Monday, November 12, 2007

Mars and Science Move Backward

Ptolemy's cosmology compared to Copernicus. Complicated, isn't it?

This week Mars is only 102 million kilometres away, the closest it will be for a some time. The bright red planet can currently be found in the constellation Gemini. On the night of November 15 Mars will appear to halt and then reverse course in the sky. From this week until January 30 the planet will show retrograde motion. Anyone observing the sky for a length of time will witness this backward flight.

For a long time humans thought that Earth was centre of the Universe and the planets circled around us. To explain retrograde motion, astronomers conjured up epicycles, spheres within spheres. By the time of Copernicus, some cosmologies had 60-100 epicycles. The mathematics were quite complicated, which kept science restricted to an elite few. Only in the 16th century did Copernicus' cosmology challenge the epicycles.

Big Bang theory states that the Universe expanded from a tiny volume. Anyone observing the sky will see that it is roughly uniform in any direction. The cosmic microwave background is uniform to one part in 10,000. Large portions of the sky appear to have reached thermal equilibrium, indicating that the Universe expanded faster than today's speed of light.

To explain the uniform sky, scientists starting in the 1970's conjured up inflation. According to this idea, when the Universe was just 10^{-33} seconds old it expanded at warp speed, many times faster than light. Inflation would violate Relativity's principle that nothing can travel faster than light. It would also violate the First Law of Thermodynamics about conservation of energy. Since nothing like inflation has ever been observed in nature, scientists imagine "inflations" and scalar fields.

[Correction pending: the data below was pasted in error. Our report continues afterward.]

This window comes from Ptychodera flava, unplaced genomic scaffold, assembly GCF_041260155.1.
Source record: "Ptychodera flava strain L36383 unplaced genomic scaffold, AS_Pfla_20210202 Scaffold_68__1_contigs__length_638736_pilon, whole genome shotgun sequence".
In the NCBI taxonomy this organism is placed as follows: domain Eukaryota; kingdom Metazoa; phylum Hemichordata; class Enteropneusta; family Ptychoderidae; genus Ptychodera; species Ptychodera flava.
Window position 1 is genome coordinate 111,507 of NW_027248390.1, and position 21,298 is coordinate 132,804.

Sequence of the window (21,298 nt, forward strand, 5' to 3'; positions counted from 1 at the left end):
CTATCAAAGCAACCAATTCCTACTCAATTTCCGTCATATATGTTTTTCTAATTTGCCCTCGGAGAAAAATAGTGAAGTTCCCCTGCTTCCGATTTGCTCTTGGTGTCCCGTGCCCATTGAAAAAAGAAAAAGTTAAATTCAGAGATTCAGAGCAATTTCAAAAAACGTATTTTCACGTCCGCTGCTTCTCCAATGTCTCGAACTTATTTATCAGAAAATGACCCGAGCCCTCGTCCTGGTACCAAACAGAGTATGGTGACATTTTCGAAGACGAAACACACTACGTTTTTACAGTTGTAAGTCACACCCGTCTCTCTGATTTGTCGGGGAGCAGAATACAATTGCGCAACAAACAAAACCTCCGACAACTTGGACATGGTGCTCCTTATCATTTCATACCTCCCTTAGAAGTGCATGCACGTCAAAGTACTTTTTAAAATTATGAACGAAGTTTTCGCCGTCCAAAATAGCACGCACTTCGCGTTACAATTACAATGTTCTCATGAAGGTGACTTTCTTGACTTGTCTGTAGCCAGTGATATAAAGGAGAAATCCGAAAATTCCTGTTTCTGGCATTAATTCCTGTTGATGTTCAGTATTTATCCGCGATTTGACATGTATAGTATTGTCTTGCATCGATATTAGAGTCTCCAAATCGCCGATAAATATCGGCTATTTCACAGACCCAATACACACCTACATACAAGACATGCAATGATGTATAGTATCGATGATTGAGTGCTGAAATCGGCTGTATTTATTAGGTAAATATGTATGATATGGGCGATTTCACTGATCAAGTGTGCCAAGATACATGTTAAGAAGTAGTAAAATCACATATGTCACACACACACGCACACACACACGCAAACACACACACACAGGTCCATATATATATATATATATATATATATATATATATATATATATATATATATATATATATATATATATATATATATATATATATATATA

Inflation shares the convenient quality of being unprovable. We cannot time travel to the first 10^{-33} seconds and observe inflation in action. The temperatures and energies of the Big Bang are also too great for any human experiment to reproduce. The mathematics are quite complicated, which keeps science restricted to an elite few.

Observations of distant Type Ia supernovae indicate that the Hubble ratio v/c appears to accelerate, evidence that the speed of light c is slowing. To explain this, scientists conjured up "dark energy." According to this idea, another repulsive force is causing velocity v to accelerate. This would also violate Relativity and the First Law of Thermodynamics. Since nothing like "dark energy" has ever been observed in nature, scientists have imagined all sorts of diverging ideas. The mathematics are quite complicated, which keeps science restricted to an elite few.

Ptolemy's cosmology of epicycles survived for 1500 years. It prevented humans from figuring out the obvious, that Earth circles the Sun. Today's mainstream cosmology is composed of inflation and "dark energy," which share many qualities with epicycles. Like invisible spheres, repulsive energies can never be observed in nature. Mars appears to travel backward in the sky, but will soon reverse again and travel forward. Will human science show this much intelligence?

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Blogger Zeynel said...

Great post and video. But there is something I don't understand. As this page says, it is

a common misconception that the Copernican model did away with the need for epicycles. This is not true, because Copernicus was able to rid himself of the long-held notion that the Earth was the center of the Solar system, but he did not question the assumption of uniform circular motion. Thus, in the Copernican model the Sun was at the center, but the planets still executed uniform circular motion about it. As we shall see later, the orbits of the planets are not circles, they are actually ellipses. As a consequence, the Copernican model, with it assumption of uniform circular motion, still could not explain all the details of planetary motion on the celestial sphere without epicycles. The difference was that the Copernican system required many fewer epicycles than the Ptolemaic system because it moved the Sun to the center.

In fact, Copernicus used more epicycles, not fewer.

So I wonder why the Copernican video looks so neat and clean?

But regardless of the number of epicycles I agree with your thesis that because of the dominance of the priestly class humanity could not figure out the motion of the earth for such a long time.

7:03 PM  
Blogger L. Riofrio said...

Only in the 16th century did Copernicus' cosmology challenge the epicycles. The revolution needed Kepler's elliptical orbits and Newton's gravity to be complete. Latter part of the animation shows Copernican cosmology with Keplerian ellipses.

Copernicus was himself a member of the priestly class, as were Giordano Bruno and Georges Lemaitre. (Kepler completed theological studies but was not ordained.) The Catholic church has seen the light and in 1951 endorsed Big Bang cosmology. Those who hold back science today are not required to believe in God.

9:47 AM  

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